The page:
With rising crude prices still at half their record high, drivers in much of the world are still enjoying pain-free visits to the pump. That is not the case in India, where diesel, the most used fuel, is more expensive than ever before, and gasoline prices also are hovering around record levels in several cities. India lifted controls on diesel pricing 4 years ago, after freeing gasoline rates first. But with the Lok Sabha elections next year and several state polls in the coming months, the government is feeling the pressure to restore a lid on fuel prices. None of its options are particularly pretty.
Why did India stop controlling the price of diesel?
A big reason was to relieve the government’s huge burden to subsidise fuel. Subsidies had ballooned to USD 9.6 billion in the year ended March 31, 2014. About seven months later, subsidies on diesel were called off.
State-run explorers Oil & Natural Gas Corp and Oil India and state gas utility GAIL India also had been paying to subsidise fuel prices, to the tune of USD 10 billion, by selling crude and fuels to the state retailers at discounts. Making matters worse, the lag in payment of subsidies by the government messed up the finances of state fuel retailers Indian Oil Corp, Bharat Petroleum Corp and Hindustan Petroleum Corp, which were forced to borrow heavily to bridge the gap between the selling price and their cost.
What might the government do now?
It could slash fuel taxes, which account for about half the per liter price people pay. But that would mean a major loss to the government revenues. Excise duty and additional taxes are estimated to fetch the government Rs 2.5 trillion in the year ending March 2019, according to the Union budget document. That’s 77 per cent more than what it collected 5 years ago. For a government struggling to meet its fiscal gap goals, any reduction in taxes would stretch its finances. That’s why a second option, reinstating price controls, partially or fully, might be the easier route.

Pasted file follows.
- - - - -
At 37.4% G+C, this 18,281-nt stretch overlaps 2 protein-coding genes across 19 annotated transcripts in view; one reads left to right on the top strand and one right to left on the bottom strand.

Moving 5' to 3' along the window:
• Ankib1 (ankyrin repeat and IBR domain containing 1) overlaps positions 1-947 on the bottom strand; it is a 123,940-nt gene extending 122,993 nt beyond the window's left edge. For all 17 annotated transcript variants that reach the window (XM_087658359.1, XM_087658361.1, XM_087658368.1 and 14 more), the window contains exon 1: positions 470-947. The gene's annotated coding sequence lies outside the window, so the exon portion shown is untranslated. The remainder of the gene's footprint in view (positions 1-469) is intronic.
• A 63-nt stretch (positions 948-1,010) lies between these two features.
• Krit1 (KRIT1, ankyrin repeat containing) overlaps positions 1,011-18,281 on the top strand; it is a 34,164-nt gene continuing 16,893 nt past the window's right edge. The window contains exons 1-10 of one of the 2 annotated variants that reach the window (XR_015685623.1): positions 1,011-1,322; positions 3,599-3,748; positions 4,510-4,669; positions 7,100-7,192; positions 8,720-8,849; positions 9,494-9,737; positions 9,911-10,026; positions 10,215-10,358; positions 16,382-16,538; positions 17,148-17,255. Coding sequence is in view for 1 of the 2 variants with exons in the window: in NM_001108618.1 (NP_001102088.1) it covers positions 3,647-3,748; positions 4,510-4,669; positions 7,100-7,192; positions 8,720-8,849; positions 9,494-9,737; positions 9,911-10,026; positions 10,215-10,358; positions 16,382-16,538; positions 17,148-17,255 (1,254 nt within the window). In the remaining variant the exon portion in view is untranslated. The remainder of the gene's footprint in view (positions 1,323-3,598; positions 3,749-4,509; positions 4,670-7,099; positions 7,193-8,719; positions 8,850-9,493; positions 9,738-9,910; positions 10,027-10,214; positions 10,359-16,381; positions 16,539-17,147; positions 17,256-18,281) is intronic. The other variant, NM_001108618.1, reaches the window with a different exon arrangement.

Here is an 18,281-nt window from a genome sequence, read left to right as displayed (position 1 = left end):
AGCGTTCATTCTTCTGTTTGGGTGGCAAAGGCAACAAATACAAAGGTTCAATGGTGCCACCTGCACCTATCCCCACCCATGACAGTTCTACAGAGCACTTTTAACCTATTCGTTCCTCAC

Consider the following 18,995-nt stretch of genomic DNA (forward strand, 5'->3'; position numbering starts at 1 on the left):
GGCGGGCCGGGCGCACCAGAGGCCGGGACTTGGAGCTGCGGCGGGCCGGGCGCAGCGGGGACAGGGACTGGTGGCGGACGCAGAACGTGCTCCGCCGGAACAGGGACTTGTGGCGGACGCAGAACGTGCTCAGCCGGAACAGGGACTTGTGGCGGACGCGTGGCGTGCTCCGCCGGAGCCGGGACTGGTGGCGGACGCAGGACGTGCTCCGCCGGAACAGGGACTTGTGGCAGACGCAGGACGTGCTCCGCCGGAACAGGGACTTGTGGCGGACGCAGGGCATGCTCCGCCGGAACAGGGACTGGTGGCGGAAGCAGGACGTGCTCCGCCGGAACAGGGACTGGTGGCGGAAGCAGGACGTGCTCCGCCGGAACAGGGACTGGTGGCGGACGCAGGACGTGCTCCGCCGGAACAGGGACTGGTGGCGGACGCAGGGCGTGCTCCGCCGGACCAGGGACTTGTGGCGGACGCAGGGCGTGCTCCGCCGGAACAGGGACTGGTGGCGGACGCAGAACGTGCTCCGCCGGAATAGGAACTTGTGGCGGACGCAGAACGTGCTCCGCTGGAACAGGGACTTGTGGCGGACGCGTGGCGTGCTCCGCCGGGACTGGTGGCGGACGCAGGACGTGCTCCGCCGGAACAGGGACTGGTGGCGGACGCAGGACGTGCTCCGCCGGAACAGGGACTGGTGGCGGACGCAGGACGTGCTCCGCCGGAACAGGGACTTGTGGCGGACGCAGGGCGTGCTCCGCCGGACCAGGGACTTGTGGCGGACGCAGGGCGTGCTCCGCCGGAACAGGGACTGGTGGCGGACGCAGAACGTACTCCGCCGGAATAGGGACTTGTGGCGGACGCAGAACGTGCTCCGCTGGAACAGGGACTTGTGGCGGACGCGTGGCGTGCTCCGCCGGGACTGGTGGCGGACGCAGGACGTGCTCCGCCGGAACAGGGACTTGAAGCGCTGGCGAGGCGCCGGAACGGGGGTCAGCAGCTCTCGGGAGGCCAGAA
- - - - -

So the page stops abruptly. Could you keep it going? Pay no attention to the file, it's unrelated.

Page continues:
What price controls are being discussed?
The country could reinstate its formula for subsidising the fuels by asking upstream companies to share a part of the burden. Currently, prices of gasoline and diesel are fixed through a complex formula, which is not fully understood. It is based on what the government terms “trade parity price,” or the estimated price of the fuel if it were to be imported and exported in the ratio of 80:20. For now, the government is said to have asked the state-owned oil marketing companies to absorb some of the pain and not pass higher costs on to consumers.
Why have prices soared?
The great global oil price slump of 2014 pushed prices below the levels set by the Indian government. So when India abolished price controls that year, local prices actually fell. The government made the most of oil’s continued tailspin by adding a tax on oil rather than passing on the entire reduction to consumers. With the tax still in place, Indians therefore felt the pinch doubly when oil prices started climbing again. On Tuesday, Brent hit USD 75 a barrel, the highest since November 27, 2014.
How high are fuel taxes?
The central taxes on diesel were increased 5 times since September 2014 to Rs 17.33 a liter, before a Rs 2 a liter reduction last October. That cut, along with a reduction in gasoline taxes, was estimated to have reduced the government’s revenue by Rs 260 billion during the year ended March. Still, taxes account for more than half of the retail price of gasoline.
On April 19, the pre-tax gasoline price in New Delhi was Rs 35.20 a liter. It finally sold for Rs 74.10 a liter after adding taxes and dealer margins.
Who does this affect most?
Diesel accounts for about 40 per cent of all oil products consumed in India, and it’s the most important fuel for public transport. Diesel also has a trickle-down effect on inflation: Higher diesel prices mean higher freight, and higher freight makes transportable goods more expensive. The price of gasoline, the primary fuel used by cars, affects a more affluent demographic. But it’s also a mass fuel, because almost all of India’s scooters and motorcycles run on it. The so-called two-wheelers are mainstays of commuters in cities and rural areas.